Gross definitely gets it right. My wife and I (mainly my wife - as Gross succinctly points out, the primary family rep is female at least 80% of the time), are going through this for the third and fourth times now. We have faced or are facing most of the issues she covers. Her chapter about Thanksgiving dinner in the nursing home (touching on a pecking order resembling a high school cafeteria) was perfect. She could have been describing our exact facility - with one dining room for those who could use a fork and another for those who required "feeders." In her words, "The elderly hate that you have to visit them in these surroundings on a holiday, so act like you're having a decent time even if you're not.
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Format: Hardcover Vine Customer Review of Free Product ( What's this? )
The worst nightmare of most adult children is that their parents will die a lingering death, suffering a drawn-out and humiliating series of losses and depleting all financial reserves. Yet somehow, we think, "It won't happen to OUR family."

Wrong! In Jane Gross's important new book, she reveals that approximately 40 percent of Americans, generally past the age of 85 will follow this course - and that number will only grow with improvements and prevention and treatment of cancer, heart disease, and pulmonary disease.

Those of us who are baby boomers - used to being in control - must stand by and (as one of Jane's bloggers stated), "watch our mothers un-live." Yet we are stuck in a medical world where old age is considered a disease with a cure...when in reality, precisely the opposite is true. There ARE no heroics and there IS no cure for aging. Jane quotes Dr. Sherwin Nuland in saying, "The very old do not succumb to disease, they implode their way into eternity."

This one is PERSONAL for me. Like the author, I was thrust into an unanticipated role of moving my vibrant mother halfway across the country to a senior facility nearby. It upended my life, causing never-ending cycles of guilt, resentment, frustration, overriding terror and exhaustion - along with the days of feeling unaccountably blessed to have the chance to be a part of my mother's world again. I trusted my intelligence and management skills and believed I was making all the right choices. I wish I had read this book two years ago! Among the insights that Jane Gross reveals:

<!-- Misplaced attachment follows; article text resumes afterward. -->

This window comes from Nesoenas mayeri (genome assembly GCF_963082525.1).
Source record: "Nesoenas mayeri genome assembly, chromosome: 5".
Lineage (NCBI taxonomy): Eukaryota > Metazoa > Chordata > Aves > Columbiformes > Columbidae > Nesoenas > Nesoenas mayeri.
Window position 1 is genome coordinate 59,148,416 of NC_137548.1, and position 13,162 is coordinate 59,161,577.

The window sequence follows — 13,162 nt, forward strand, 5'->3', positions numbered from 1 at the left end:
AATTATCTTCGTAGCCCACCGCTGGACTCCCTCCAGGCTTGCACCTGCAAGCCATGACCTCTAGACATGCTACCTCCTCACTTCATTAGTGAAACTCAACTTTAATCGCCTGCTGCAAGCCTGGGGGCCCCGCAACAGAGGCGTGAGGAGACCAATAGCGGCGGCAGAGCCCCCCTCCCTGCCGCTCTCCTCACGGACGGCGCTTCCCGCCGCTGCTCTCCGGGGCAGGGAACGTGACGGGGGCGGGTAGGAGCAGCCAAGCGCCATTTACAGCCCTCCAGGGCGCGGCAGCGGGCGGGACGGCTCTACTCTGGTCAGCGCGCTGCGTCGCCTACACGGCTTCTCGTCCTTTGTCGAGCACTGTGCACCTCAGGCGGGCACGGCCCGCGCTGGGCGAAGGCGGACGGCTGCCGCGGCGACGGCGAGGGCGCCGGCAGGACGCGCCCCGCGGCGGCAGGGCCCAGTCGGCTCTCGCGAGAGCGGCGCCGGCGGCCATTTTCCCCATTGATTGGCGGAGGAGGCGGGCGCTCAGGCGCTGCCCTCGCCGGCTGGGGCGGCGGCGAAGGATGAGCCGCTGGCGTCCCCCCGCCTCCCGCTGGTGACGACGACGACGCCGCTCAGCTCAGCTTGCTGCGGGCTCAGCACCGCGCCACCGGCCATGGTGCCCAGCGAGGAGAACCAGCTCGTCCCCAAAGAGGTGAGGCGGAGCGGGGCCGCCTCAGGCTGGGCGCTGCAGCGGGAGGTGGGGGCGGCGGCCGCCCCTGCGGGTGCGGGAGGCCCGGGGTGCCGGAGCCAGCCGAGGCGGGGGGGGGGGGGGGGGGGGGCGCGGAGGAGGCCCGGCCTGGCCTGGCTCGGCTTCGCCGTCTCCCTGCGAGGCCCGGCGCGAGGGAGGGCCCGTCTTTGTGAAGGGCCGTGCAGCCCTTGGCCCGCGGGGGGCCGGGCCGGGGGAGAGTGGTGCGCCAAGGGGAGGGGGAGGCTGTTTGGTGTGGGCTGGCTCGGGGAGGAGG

*The Medicare fee-for-service system is broken. To get paid, doctors must recommend a billable procedure; recommendations on lifestyle changes, for example, translate to no payment.
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16 Comments 61 people found this helpful. Was this review helpful to you? Yes No Sending feedback...
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Format: Hardcover Vine Customer Review of Free Product ( What's this? )
This book is particularly pertinent to me. My Mom is 84 and has just moved to be near me and lives in an independent living facility. However the author points out, if you are in your 40s and your parents are in their 70's it may be time to have that difficult conversation on how they want to finish out their days. The story starts out, with the author Jane Gross moving her Mom from Florida to NY state to be near her after some medical issues. This book tells of her ensuing struggles and mental angst that we will all face someday.

If you are in your 30's-60's and have living parents, this book will provide you one example of what you may well face as your parents age. There are many questions and choices that have to be made. This is a combination memoir and cautionary tale of the end of life struggles in our and our parent's futures. The author writes of what she went through with her Mom very specifically, but also provides information and discussions on aging in the US.
Some things unique to the author and her Mom, that she acknowledges:
* The author's Mom knew it was time to move nearer to family, there was no resistance. This is not the most common situation.
* The author's Mom was of sound mind and quite practical.
* The author's Mom purchased long term care insurance and had assets of her own
* The author had a brother who worked with her at this time
* The author and her brother have upper middle class jobs
* The author and her brother are childless
* The author and her brother live near New York City, so prices as well as availability of services were high.

To many of us, this situation is much better than we will face.